It’s called the hoarding mentality, and only in recent times has a name been given to it. The underlying cause of holding on to too many things is possibly (and mainly) the loss of control, which is essentially founded on fear.
Attitude determines environment. Whatever surrounds you right now is a manifestation of who you are or what you have become. A disorganized home clearly indicates that there is also a state of disarray within you. You can deny it, but therapists tend to agree on this matter—what is inside is reflected on the outside. And this reflects on your own external appearance, your persona or self-image.
If you find it impossible or difficult to stop your compulsive behavior to collect in an unstoppable manner, or display behavioral traits that may overstep the boundary of “normal,” it’s time to look out for warning signs.
According to Helen Blair Simpson, M.D., Ph.D., director of the Center for Obsessive Compulsive and Related Disorders, Columbia University in New York, anything within the range of normal isn’t any cause for concern.
But the red flags are:
1) Thoughts that you focus on for at least an hour or more a day. Images come to mind, disrupting your normal routine, such as urges, impulses that may cause harm related to sex and violence, or unnecessary worrying over cleanliness and organizing spaces; cooking furiously until early morning.
2) Rituals or behavior you often repeat. These are different from normal habits like brushing your teeth, and are often accompanied by feelings of distress. Examples: the fear of shaking people’s hands; placing a hanky over a door knob before turning it; obsessions over certain patterns of behavior like arranging jars on the kitchen counter or a cabinet in a certain manner and becoming upset if it is out of place.
Also: checking twice or thrice for something you might have overlooked; and cleaning pots and pans, scrubbing floors or rearranging furniture until the wee hours of the morning.
3) Worrisome nature to the point of distress. When you stress over something (anything) and it disrupts your regular routine, chances are you have an obsessive-compulsive disorder (OCD).
Up to 89 percent of people can harbor an intrusive thought that will compel them to do something unheard of or crazy, like standing on the roof deck of a tall building and having the urge to jump. Believe it or not, this is normal.
However, people with OCD will have recurring thoughts of the same thing. They could also be compulsions that are intense and filled with anxiety. If you have experienced symptoms of 1 to 3, do not panic. See a therapist. There are many ways to assist you through cognitive behavior therapy or medications.
Do you know that what you hold on to says a lot about your inner feelings? Can you identify yourself in any of these?
Clothes—Even if it’s circa 1970s, you still won’t let go of your white-fringed bell-bottom pants. Advice: If it isn’t a perfect fit or is outdated, throw it out.
Arguments for keeping it: The fashion might return, it’s an expensive label. This only means you are in a state of denial. Advice: Just keep the best pieces that are timeless in fashion.
School memorabilia— Apart from your class ring, diploma and school photos, you don’t need to keep the rest.This, meaning papers, dissertations, research books, etc.Get a storage box and assign it to your school memories. And if it doesn’t fit in there, throw out the rest.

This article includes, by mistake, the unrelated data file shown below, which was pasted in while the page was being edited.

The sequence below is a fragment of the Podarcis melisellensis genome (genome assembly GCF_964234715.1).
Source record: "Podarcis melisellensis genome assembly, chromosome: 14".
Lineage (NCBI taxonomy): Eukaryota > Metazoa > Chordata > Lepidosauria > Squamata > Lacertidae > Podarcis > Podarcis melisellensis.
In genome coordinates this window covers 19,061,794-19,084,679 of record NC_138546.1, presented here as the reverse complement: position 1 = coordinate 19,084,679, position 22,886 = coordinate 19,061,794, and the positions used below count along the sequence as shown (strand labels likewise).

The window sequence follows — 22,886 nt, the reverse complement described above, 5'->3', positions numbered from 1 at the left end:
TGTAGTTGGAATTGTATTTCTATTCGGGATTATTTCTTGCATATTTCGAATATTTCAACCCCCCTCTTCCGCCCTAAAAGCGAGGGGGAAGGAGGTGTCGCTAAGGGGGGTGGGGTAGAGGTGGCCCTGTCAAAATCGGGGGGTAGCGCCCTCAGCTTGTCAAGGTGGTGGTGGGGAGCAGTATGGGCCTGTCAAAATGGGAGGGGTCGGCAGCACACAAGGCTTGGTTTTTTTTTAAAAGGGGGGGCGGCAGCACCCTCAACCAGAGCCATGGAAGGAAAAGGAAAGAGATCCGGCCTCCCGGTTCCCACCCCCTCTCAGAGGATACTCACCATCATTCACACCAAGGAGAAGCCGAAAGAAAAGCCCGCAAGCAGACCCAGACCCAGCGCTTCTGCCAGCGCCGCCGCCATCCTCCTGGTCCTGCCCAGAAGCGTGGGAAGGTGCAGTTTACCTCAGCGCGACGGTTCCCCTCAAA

Toys—You can be both a child and a parent when it comes to toys. After all, there are some grown-ups who still hold on their favorite pillow or blanket, teddy bear or doll, or miniature car collection. You are entitled to nurture your inner child—but keep the collection at a manageable number.
You need nerves of steel when dealing with your children’s toys. When was the last time they played with these toys? If they haven’t touched them for a year, then it’s time to part with them. This could be a family activity. Together you can decide which orphanage to donate the toys to.
Office stuff—This can be one big headache. Consolidate and organize. Rule of thumb:No more shopping for supplies until you have run out.
Bags and shoes—Be truthful: How many bags and shoes can you use in a year? There are people who compulsively shop and end up not using the item for a year.You say to yourself in dismay, “How come I never wore this?” Worse, “Did I buy this?” If it is still wearable, then keep it. But if your things are bursting from your cabinets, it’s purging time.
Arrange them on the floor on top of an old bedsheet so you can scan them in one glance. Then start eliminating. Give it as a hand-me-down to your younger sister, brother or best friend’s daughter.
Books and magazines—They only gather dust. Therefore, unless you have an enclosed bookshelf, get ready to have dust mites.Send the very best to your nearest public library or village library, or to a company’s book drive campaign. Keep only the most precious books.Have a separate place for them—not in your bedroom!
Cosmetics—Do you know that makeup must be replaced between six months and one year? They can accumulate mold and bacteria. So, if you want healthier skin, start removing the old stuff. If perfumes are exposed to humidity, they can discolor and develop a rancid scent.
There are second-hand items you could keep but can actually consider donating to a parish church relief center, Inquirer’s fund drive or ABS-CBN Foundation. Now is the time, as Christmas nears and relief operations are ongoing for typhoon disaster victims.
Letting go is truly the art of simplifying. If you want to lighten your load from within, you must remove excess baggage from without. Organize a garage sale. I just did, and it felt good to release many things. I kept only a few treasures—my family of stuffed bears and a few precious fans.
This week’s affirmation: “I release the excesses in my life, now and forevermore.”